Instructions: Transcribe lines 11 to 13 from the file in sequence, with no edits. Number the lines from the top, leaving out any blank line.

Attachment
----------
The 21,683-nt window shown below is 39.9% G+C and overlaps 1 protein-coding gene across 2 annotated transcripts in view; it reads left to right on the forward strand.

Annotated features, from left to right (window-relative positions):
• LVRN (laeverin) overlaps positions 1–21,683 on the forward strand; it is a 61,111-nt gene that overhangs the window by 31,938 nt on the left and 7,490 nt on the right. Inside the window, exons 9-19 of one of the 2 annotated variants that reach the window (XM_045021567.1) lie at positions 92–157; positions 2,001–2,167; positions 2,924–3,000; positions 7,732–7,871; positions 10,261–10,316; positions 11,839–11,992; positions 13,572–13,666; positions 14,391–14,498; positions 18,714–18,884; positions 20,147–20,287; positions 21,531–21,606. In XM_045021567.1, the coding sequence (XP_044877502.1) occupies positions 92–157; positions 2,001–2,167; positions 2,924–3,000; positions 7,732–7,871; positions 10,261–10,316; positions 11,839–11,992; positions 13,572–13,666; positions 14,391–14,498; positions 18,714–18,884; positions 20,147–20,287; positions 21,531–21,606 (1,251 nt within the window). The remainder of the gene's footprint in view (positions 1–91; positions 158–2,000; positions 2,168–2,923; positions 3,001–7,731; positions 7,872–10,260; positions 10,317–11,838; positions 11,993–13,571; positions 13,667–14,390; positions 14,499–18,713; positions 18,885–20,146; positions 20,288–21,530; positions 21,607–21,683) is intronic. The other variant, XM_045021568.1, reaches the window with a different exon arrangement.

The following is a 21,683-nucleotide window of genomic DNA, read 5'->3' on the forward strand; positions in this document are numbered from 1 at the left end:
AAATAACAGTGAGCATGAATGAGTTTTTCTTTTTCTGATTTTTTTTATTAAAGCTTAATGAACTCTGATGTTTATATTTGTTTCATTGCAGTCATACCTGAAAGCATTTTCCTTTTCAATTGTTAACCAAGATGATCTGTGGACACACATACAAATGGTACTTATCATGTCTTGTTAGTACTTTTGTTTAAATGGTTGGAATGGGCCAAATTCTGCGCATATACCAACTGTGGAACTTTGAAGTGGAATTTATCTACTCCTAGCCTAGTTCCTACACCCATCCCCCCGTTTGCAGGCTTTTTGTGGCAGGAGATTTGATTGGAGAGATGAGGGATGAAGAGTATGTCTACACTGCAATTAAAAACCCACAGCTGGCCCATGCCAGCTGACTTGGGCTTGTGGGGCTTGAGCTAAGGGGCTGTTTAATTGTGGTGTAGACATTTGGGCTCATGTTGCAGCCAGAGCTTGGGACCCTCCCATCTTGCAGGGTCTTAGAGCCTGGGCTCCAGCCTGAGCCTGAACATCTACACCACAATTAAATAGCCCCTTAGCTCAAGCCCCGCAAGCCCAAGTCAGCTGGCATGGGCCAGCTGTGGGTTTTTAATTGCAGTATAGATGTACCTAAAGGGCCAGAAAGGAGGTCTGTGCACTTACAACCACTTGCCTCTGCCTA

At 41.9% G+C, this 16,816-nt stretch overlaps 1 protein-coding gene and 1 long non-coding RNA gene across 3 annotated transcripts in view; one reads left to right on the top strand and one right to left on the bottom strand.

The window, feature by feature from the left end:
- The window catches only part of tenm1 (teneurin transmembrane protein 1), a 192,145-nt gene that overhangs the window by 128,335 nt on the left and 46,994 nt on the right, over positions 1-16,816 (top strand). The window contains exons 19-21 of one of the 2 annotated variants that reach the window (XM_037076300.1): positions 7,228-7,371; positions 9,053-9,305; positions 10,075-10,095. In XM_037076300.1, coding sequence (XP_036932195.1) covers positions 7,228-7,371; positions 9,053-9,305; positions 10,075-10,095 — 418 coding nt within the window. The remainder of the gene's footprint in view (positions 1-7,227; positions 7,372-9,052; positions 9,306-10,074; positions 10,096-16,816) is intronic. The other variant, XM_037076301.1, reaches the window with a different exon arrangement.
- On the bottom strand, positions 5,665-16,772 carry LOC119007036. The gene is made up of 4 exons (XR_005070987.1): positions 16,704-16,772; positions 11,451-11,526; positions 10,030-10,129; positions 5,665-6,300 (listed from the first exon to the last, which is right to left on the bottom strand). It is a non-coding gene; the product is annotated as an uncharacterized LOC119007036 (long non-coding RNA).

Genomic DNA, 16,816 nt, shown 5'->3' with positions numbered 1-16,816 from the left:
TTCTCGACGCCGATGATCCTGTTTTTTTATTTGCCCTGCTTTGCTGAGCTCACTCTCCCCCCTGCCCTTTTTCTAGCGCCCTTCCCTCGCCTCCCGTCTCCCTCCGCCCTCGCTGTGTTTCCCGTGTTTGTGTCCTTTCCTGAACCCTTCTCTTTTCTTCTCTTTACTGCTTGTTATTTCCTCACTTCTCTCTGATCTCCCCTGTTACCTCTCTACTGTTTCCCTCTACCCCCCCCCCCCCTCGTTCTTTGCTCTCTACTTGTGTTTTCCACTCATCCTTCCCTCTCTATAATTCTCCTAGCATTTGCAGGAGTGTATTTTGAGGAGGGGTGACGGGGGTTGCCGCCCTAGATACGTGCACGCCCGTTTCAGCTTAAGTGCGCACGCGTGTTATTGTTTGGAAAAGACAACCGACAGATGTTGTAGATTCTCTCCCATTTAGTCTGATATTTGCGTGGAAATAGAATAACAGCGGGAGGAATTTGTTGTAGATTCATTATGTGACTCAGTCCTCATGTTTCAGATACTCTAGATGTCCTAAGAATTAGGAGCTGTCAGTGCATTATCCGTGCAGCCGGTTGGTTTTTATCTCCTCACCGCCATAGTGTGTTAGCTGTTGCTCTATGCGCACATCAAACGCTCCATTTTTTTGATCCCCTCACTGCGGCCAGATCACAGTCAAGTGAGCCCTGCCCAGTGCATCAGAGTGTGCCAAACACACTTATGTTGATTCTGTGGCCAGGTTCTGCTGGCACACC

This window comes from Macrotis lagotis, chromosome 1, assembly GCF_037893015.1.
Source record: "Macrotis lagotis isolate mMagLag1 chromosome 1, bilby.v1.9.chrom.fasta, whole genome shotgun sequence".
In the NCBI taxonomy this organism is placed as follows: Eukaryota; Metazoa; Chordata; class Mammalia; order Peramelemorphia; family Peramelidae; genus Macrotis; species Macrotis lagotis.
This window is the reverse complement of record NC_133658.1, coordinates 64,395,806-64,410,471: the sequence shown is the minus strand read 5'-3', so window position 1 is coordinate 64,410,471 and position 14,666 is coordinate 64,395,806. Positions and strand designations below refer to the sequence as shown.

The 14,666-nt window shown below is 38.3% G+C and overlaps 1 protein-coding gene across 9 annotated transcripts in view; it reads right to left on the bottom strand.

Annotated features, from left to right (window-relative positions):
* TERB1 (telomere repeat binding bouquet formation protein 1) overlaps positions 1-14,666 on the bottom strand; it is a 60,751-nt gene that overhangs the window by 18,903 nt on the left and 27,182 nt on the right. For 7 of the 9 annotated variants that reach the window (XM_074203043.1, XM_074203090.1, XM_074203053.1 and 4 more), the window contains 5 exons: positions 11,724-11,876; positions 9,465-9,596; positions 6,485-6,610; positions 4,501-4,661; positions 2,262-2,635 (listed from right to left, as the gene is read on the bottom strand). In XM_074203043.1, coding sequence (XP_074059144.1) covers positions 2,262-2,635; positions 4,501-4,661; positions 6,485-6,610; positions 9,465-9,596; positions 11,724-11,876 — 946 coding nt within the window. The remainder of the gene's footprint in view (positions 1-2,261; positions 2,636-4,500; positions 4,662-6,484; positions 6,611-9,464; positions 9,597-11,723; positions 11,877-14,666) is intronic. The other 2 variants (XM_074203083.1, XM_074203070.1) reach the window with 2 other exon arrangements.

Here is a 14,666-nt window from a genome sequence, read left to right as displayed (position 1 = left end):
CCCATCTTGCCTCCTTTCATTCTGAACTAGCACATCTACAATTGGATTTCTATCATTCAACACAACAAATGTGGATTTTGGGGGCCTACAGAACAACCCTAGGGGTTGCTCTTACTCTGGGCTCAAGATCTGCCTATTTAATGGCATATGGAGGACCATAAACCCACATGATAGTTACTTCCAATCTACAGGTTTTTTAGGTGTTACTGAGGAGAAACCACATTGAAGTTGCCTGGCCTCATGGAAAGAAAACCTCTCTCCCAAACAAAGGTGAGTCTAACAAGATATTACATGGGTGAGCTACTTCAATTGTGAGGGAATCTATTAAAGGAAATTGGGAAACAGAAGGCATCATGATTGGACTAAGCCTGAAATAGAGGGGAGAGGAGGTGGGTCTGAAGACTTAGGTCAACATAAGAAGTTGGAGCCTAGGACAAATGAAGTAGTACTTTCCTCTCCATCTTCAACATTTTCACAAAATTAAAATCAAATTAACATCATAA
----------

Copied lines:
TTCTCGACGCCGATGATCCTGTTTTTTTATTTGCCCTGCTTTGCTGAGCTCACTCTCCCCCCTGCCCTTTTTCTAGCGCCCTTCCCTCGCCTCCCGTCTCCCTCCGCCCTCGCTGTGTTTCCCGTGTTTGTGTCCTTTCCTGAACCCTTCTCTTTTCTTCTCTTTACTGCTTGTTATTTCCTCACTTCTCTCTGATCTCCCCTGTTACCTCTCTACTGTTTCCCTCTACCCCCCCCCCCCCTCGTTCTTTGCTCTCTACTTGTGTTTTCCACTCATCCTTCCCTCTCTATAATTCTCCTAGCATTTGCAGGAGTGTATTTTGAGGAGGGGTGACGGGGGTTGCCGCCCTAGATACGTGCACGCCCGTTTCAGCTTAAGTGCGCACGCGTGTTATTGTTTGGAAAAGACAACCGACAGATGTTGTAGATTCTCTCCCATTTAGTCTGATATTTGCGTGGAAATAGAATAACAGCGGGAGGAATTTGTTGTAGATTCATTATGTGACTCAGTCCTCATGTTTCAGATACTCTAGATGTCCTAAGAATTAGGAGCTGTCAGTGCATTATCCGTGCAGCCGGTTGGTTTTTATCTCCTCACCGCCATAGTGTGTTAGCTGTTGCTCTATGCGCACATCAAACGCTCCATTTTTTTGATCCCCTCACTGCGGCCAGATCACAGTCAAGTGAGCCCTGCCCAGTGCATCAGAGTGTGCCAAACACACTTATGTTGATTCTGTGGCCAGGTTCTGCTGGCACACC

This window comes from Macrotis lagotis, chromosome 1, assembly GCF_037893015.1.
Source record: "Macrotis lagotis isolate mMagLag1 chromosome 1, bilby.v1.9.chrom.fasta, whole genome shotgun sequence".